Pharmacy (Basel). 2021 Aug 18;9(3):141. doi: 10.3390/pharmacy9030141.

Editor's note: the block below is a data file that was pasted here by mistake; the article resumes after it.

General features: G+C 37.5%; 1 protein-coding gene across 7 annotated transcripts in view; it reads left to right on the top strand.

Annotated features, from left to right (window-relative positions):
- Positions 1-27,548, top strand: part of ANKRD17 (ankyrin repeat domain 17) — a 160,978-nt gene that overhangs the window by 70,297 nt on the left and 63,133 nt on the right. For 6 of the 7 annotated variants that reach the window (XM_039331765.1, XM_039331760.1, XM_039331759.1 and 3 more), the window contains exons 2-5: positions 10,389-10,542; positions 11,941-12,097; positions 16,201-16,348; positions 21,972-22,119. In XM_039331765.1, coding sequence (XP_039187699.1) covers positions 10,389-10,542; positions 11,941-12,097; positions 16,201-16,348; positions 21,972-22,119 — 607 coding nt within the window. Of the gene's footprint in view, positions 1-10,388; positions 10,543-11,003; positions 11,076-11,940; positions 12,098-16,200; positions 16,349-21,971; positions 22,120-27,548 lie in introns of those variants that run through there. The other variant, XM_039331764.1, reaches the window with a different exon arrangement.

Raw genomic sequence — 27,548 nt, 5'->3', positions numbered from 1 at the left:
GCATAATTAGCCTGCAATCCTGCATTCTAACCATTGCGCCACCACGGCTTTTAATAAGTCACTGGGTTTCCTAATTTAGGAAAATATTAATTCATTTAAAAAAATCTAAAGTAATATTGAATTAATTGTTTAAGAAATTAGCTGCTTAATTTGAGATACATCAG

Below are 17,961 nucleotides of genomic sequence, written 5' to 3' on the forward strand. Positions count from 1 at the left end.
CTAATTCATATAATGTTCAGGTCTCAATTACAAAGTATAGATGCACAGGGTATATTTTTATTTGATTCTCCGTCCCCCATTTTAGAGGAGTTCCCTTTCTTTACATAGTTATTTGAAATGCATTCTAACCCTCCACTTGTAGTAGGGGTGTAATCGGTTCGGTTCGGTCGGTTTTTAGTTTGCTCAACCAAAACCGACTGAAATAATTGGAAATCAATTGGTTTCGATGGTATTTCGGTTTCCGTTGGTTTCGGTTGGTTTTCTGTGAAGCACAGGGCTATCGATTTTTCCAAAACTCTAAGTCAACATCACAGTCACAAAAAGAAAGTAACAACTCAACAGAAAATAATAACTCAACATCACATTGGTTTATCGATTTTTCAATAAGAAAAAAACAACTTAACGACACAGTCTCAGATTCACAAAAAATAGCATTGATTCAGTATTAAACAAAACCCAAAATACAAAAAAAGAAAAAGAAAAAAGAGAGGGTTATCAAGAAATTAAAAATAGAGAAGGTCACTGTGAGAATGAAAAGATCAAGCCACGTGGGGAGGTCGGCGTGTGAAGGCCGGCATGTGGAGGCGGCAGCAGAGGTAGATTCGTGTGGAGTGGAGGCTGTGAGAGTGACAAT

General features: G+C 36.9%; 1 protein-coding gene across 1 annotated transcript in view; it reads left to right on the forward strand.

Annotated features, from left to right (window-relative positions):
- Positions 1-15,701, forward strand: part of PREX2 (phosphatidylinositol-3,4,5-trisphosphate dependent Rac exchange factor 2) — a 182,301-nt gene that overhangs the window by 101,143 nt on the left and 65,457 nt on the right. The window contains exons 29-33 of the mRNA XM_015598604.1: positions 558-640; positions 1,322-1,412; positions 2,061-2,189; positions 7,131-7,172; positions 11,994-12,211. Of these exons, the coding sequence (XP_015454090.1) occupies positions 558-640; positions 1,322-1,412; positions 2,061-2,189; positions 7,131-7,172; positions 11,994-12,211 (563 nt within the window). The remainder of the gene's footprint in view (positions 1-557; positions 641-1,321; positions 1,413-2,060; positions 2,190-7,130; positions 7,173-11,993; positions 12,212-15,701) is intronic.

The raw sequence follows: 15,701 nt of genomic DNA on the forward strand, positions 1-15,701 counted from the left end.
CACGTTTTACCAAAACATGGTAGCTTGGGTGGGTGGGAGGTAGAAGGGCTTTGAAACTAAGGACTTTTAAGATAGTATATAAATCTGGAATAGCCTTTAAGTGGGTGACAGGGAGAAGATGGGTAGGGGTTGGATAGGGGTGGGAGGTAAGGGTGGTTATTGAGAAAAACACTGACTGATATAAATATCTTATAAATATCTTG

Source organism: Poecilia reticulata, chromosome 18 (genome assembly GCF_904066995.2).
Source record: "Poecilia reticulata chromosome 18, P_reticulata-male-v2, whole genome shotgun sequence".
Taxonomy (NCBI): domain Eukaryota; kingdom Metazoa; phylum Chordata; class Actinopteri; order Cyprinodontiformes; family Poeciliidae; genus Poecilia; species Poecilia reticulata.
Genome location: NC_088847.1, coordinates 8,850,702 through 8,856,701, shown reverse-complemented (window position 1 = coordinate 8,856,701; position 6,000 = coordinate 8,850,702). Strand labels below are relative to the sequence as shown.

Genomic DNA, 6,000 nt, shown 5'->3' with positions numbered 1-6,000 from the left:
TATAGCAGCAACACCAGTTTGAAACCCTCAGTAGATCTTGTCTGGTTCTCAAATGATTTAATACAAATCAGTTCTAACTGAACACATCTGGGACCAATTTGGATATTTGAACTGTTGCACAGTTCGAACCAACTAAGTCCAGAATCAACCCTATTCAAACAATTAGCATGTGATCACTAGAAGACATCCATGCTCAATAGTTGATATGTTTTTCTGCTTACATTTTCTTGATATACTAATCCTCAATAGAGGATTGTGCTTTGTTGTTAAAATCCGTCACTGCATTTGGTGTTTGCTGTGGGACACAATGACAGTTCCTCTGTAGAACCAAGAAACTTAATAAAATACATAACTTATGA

Fluoroquinolones are associated with an increased risk of Clostridioides difficile infection (CDI). Probiotic supplementation has been shown to reduce the risk of antibiotic-associated diarrhea with variable effects on CDI. The objective of this study was to evaluate receipt of probiotics on development of primary CDI among hospitalized patients receiving fluoroquinolones. A retrospective cohort was evaluated that consisted of two groups of 100 patients each, admitted August 2018 through August 2020 that received ≥3 days of definitive monotherapy with levofloxacin or ciprofloxacin within 72 h of admission. Primary outcome was incidence of CDI. Secondary outcomes included rates of C. difficile diagnostic stool testing, additional infectious diagnostic testing, and non-CDI related gastrointestinal side effects. Patients on fluoroquinolones who received probiotics had a non-statistically significantly lower incidence in overall cases of CDI compared to those who did not receive probiotics (0% vs. 3%, p = 0.246). Patients who received probiotics had statistically significantly fewer C. difficile diagnostic stool tests performed (4% vs. 16%, p = 0.005) and fewer additional infectious diagnostic testing performed (4% vs. 10%, p = 0.096), respectively. Further research is warranted to optimize and standardize probiotic prescribing in high-risk patients.